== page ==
She writes

The Meg Langslow series – about a blacksmith in Virginia who is an amateur sleuth.

The Turing Hopper series – A computer, who is not really an amateur sleuth because it is a computer, but heck, it has no license, so why not?

Which one am I going to talk about?

Turning of course, because she is so absolutely fascinating.

Turning is an artificial intelligence program at a database company in Virginia. “She” has a couple of people who know she is a program; most believe she is actually a person.

Basically this is the story of an amateur sleuth that is a hacker, but the hacker is inside the computer system.

The characters are very real to me, very well written. Most of the time, if you get involved in the story, the only way you can tell a computer is talking is because of the italics. That is Turing talking. The other characters start out a little one note as most do at the beginning of a series, but Donna Andrews developed the stars rather quickly, like she has known these characters all her life.

As I have been to the area where this story takes place, the setting is very close to reality. Which makes for fun.

There are not really a lot of twists and turns creating massive sub-plots. Not sure because of the main character being in one place, or that is the author’s choice. But the lack of a multitude of sub-plots actually makes the stories a little easier to swallow. I say this because of who the sleuth is.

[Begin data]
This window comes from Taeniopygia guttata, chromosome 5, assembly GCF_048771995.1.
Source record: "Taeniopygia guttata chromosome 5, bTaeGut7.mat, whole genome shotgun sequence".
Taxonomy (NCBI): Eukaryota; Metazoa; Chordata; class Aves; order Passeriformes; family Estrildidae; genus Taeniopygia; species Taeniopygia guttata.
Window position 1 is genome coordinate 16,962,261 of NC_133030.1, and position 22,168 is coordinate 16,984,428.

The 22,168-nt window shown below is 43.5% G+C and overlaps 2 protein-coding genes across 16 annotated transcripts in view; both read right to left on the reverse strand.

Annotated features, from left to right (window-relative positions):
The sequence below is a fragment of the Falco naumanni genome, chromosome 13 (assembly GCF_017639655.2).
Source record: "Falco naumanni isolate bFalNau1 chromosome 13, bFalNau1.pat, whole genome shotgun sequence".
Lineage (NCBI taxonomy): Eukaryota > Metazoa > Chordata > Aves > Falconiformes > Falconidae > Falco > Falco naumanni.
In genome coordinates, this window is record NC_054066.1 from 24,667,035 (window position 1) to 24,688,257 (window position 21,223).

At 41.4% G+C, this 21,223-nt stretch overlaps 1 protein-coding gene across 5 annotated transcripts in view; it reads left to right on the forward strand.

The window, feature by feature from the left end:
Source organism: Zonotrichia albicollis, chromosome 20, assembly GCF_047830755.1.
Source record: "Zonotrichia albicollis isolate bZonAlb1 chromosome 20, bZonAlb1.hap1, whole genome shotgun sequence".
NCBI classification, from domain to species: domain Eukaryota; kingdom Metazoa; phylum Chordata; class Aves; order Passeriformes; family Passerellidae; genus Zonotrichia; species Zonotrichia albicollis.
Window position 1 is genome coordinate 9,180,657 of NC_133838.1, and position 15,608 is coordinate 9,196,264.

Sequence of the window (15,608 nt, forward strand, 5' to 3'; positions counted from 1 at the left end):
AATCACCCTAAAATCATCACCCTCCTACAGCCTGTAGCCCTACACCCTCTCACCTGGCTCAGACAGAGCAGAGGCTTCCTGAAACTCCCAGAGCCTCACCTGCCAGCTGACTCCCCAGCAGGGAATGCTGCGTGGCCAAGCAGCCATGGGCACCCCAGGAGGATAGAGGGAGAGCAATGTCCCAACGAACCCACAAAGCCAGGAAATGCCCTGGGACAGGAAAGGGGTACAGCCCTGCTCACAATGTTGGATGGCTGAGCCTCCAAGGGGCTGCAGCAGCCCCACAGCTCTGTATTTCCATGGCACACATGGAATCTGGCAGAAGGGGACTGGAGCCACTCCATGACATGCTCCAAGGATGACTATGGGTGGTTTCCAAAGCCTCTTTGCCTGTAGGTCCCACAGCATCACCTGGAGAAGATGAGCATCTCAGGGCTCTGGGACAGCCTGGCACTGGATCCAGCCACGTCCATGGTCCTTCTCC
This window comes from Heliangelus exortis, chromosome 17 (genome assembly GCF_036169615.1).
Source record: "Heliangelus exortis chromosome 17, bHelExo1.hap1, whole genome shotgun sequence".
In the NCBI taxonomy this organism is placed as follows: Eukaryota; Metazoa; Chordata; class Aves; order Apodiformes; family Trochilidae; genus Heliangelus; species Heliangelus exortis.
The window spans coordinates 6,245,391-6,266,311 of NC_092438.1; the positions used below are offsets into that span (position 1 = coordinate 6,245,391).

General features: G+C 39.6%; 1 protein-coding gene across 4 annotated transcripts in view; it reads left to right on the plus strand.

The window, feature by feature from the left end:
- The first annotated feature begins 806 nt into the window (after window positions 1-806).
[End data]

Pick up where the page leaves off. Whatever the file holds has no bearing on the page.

I mean, come on, a computer that is a sleuth? How ingenious is that! You really don’t need much more.

This is a well written series, albeit short. There are only four books at this point. I am hoping Donna Andrews will continue the story some day, as I really want to find out what happened to T2. Please write at least one more!

Definitely worth reading for both genders and multiple ages. This is not a series only certain people will like.

The Turing Hopper Series

  1. You’ve Got Murder – 2002
  2. Click Here for Murder – 2003
  3. Access Denied – 2004
  4. Delete All Suspects – 2005

You can find out all about Donna Andrews and her books at